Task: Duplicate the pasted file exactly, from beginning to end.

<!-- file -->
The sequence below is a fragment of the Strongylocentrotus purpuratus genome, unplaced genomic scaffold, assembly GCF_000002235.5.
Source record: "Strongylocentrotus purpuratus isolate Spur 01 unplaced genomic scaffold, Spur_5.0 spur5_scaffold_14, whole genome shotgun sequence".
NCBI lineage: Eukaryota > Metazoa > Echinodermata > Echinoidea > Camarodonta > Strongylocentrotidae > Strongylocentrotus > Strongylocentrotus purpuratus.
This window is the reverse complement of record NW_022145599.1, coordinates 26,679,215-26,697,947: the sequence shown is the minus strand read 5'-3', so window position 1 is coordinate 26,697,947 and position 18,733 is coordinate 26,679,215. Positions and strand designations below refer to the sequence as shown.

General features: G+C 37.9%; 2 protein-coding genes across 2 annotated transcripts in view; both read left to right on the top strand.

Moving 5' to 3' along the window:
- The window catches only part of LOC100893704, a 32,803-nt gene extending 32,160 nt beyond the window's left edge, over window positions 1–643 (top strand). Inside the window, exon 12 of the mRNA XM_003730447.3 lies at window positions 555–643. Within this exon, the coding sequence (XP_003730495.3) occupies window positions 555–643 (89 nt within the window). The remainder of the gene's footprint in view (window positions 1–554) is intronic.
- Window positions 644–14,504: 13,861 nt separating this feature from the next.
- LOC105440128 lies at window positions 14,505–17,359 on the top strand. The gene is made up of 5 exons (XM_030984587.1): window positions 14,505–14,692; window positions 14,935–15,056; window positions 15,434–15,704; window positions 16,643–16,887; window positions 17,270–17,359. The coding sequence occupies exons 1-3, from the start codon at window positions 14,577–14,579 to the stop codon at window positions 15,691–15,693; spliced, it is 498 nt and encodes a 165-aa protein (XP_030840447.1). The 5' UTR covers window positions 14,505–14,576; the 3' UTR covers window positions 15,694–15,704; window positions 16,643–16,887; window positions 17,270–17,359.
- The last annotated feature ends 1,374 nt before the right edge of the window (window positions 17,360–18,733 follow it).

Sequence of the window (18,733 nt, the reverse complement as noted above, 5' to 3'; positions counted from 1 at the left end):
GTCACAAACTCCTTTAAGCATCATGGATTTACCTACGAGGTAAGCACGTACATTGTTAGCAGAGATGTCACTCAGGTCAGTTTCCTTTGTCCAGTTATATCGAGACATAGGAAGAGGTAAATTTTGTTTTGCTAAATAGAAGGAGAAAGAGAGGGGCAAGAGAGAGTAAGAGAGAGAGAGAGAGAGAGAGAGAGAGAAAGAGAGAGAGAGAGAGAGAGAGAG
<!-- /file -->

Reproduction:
The sequence below is a fragment of the Strongylocentrotus purpuratus genome, unplaced genomic scaffold, assembly GCF_000002235.5.
Source record: "Strongylocentrotus purpuratus isolate Spur 01 unplaced genomic scaffold, Spur_5.0 spur5_scaffold_14, whole genome shotgun sequence".
NCBI lineage: Eukaryota > Metazoa > Echinodermata > Echinoidea > Camarodonta > Strongylocentrotidae > Strongylocentrotus > Strongylocentrotus purpuratus.
This window is the reverse complement of record NW_022145599.1, coordinates 26,679,215-26,697,947: the sequence shown is the minus strand read 5'-3', so window position 1 is coordinate 26,697,947 and position 18,733 is coordinate 26,679,215. Positions and strand designations below refer to the sequence as shown.

General features: G+C 37.9%; 2 protein-coding genes across 2 annotated transcripts in view; both read left to right on the top strand.

Moving 5' to 3' along the window:
- The window catches only part of LOC100893704, a 32,803-nt gene extending 32,160 nt beyond the window's left edge, over window positions 1–643 (top strand). Inside the window, exon 12 of the mRNA XM_003730447.3 lies at window positions 555–643. Within this exon, the coding sequence (XP_003730495.3) occupies window positions 555–643 (89 nt within the window). The remainder of the gene's footprint in view (window positions 1–554) is intronic.
- Window positions 644–14,504: 13,861 nt separating this feature from the next.
- LOC105440128 lies at window positions 14,505–17,359 on the top strand. The gene is made up of 5 exons (XM_030984587.1): window positions 14,505–14,692; window positions 14,935–15,056; window positions 15,434–15,704; window positions 16,643–16,887; window positions 17,270–17,359. The coding sequence occupies exons 1-3, from the start codon at window positions 14,577–14,579 to the stop codon at window positions 15,691–15,693; spliced, it is 498 nt and encodes a 165-aa protein (XP_030840447.1). The 5' UTR covers window positions 14,505–14,576; the 3' UTR covers window positions 15,694–15,704; window positions 16,643–16,887; window positions 17,270–17,359.
- The last annotated feature ends 1,374 nt before the right edge of the window (window positions 17,360–18,733 follow it).

Sequence of the window (18,733 nt, the reverse complement as noted above, 5' to 3'; positions counted from 1 at the left end):
GTCACAAACTCCTTTAAGCATCATGGATTTACCTACGAGGTAAGCACGTACATTGTTAGCAGAGATGTCACTCAGGTCAGTTTCCTTTGTCCAGTTATATCGAGACATAGGAAGAGGTAAATTTTGTTTTGCTAAATAGAAGGAGAAAGAGAGGGGCAAGAGAGAGTAAGAGAGAGAGAGAGAGAGAGAGAGAGAGAAAGAGAGAGAGAGAGAGAGAGAGAG